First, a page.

I feel most disconsolate about the camera; and slightly concerned that something as slight as the failure of a switch can deprive me of something that has become so important and leave me feeling so bereft, a feeling akin to there being something wrong with the dog or my husband... though of course I know the camera is not capable of suffering and could at a pinch be replaced.
I have 'phoned the camera shop, a place where I feel reassured and understood, and will hurry down there asap tomorrow. Naturally, it is but a few months out of guarantee.

Sunday, December 16, 2007

Third Sunday in Advent...

... and still hardly any Christmas cards done. It seems to be only really the British who impose this particular form of expensive self-torture on themselves, but we have to do it or we assume our friends and relations don't like us anymore or have died.

However, despite waking late having pulled the Velux blinds down last night to conserve heat ( there was even frost on the inside of the window behind the blinds this morning ), 6 a.m. starts having rather gone by the board of late, I decided I preferred to set off for a walk in the beautiful frosty sunlight than embark on them. The previous night Tom had embarked on a beef-stock-making project, involving marrow bones, celery, leeks, carrots etc and all of our largest pans, and generating so much steam that, coldest night of the year notwithstanding, we were obliged to have the kitchen window open. I left him to continue with this endeavour, which he is only now concluding, the latest episode in the drama being dropping the largest cast iron pan in a sink of soapy water and the consequent tsunami soaking him and probably half the kitchen, but at least he is doing the washing-up himself.

So off I went, passing Victor's frosted leeks on the way,

the sun was beginning to melt some of the frost, but in the corners where it hadn't reached, the precious crystals remained, on grasses

and leaf litter and ivy leaves.

In the harrowed field by the stone cross, the pools of standing water I had long been contriving to make into something interesting have at last, by way of the freeze, yielded some results .

One must admire the humble but pernicious dock,

despite ploughing and herbicide, the harrow and the frost, it stands up proud and pretty at last in etiolated translucency amidst the ice.

The road goes on, and the sun is warming,

the leafless and mistletoe-balled trees show through to blue gradations of winter landscape and frost-crisped fields, but the open field are frequented by hunters on Sundays and anyway Molly has balls of muddied ice collecting between her toes, and I find my mind keeps returning to the beef gravy I know is intensifying and reducing on in the kitchen, and fantasies of it with mince and buttered carrots and mashed potato and parsnips.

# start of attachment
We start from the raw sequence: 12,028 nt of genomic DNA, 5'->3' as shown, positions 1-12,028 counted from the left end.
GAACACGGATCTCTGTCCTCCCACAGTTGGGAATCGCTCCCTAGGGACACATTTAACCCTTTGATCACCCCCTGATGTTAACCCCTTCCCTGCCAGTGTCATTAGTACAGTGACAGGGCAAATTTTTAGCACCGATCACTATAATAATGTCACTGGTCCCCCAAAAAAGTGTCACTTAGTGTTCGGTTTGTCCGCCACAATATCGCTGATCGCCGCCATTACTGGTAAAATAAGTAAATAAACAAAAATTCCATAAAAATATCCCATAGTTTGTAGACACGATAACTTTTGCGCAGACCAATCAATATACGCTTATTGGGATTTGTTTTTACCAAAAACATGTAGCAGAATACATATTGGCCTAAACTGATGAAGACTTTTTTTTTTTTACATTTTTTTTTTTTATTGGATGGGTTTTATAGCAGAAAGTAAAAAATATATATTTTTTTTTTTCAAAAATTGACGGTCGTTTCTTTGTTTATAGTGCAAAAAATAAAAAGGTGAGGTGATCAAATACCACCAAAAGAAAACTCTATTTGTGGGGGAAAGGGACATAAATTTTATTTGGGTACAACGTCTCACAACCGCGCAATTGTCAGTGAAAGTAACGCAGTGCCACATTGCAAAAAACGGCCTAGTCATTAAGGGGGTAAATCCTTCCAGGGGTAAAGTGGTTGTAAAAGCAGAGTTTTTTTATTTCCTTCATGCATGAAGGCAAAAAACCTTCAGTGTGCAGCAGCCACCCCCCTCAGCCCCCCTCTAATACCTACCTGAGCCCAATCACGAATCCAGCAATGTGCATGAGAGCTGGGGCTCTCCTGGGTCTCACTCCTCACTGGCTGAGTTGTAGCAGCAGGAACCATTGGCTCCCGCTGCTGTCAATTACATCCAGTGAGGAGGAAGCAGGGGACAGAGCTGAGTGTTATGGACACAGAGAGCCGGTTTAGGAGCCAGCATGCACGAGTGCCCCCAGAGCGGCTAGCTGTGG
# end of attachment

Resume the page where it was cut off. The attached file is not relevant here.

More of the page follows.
There are many things I'd really rather do than assemble and write Christmas cards this afternoon, not least catching up with everybody's blogs. Then I've a strong fancy to curl up with a warm lapdog and watch 'The Seventh Seal', or peruse some of the deliciously inviting photography books I had for my birthday. But I'll feel better when they're done, and with a joint effort, we'll get through them fairly easily really. And today is Radio 3's 'Christmas around Europe', which will provide a festive backdrop. We've just had Finland, can't say I'm too impressed with Estonia so far...

The cards await.

Thursday, December 13, 2007

Nocturne upon St Lucy's Day

'TIS the year's midnight, and it is the day's,
Lucy's, who scarce seven hours herself unmasks ;
The sun is spent, and now his flasks
Send forth light squibs, no constant rays ;
The world's whole sap is sunk ;
The general balm th' hydroptic earth hath drunk,
Whither, as to the bed's-feet, life is shrunk,
Dead and interr'd ; yet all these seem to laugh,
Compared with me, who am their epitaph.

In John Donne's time, this, the 13th December, St Lucy's Day, was understood to be the shortest day, the darkest time of the year. Annihilated by grief and despair at the death of his wife, the spark of his intellect confounded and nearly extinguished in conceits that go nowhere, tortuous attempts to express the inexpressible, the fire of his lust for her alien and distant to him, he saw the Day as encapsulating the utter darkness in his spirit.

I think my mother knew I was born on the eve of St Lucy's and it was in her mind when I was named. When I first encountered Donne's Nocturne, it was at a period in my young life when the darkness and the fear of it threatened to overwhelm me, at the midwinter point of my birth and the times leading up to it most of all. I liked the poem because it had my name on it, and because it looked the darkness in the face.

Now I live in a way and a place where the darkness is held at bay. The cold may be yet to come, but the days will soon lengthen, the light increase. The solstice days are short, but a few leaves still speckle the trees with colour, and where they have left, the twigs can be seen already to hold the buds for the spring's new leaves.

The winter wheat throws a haze and a striping of luminous gold-green over the shape of the land.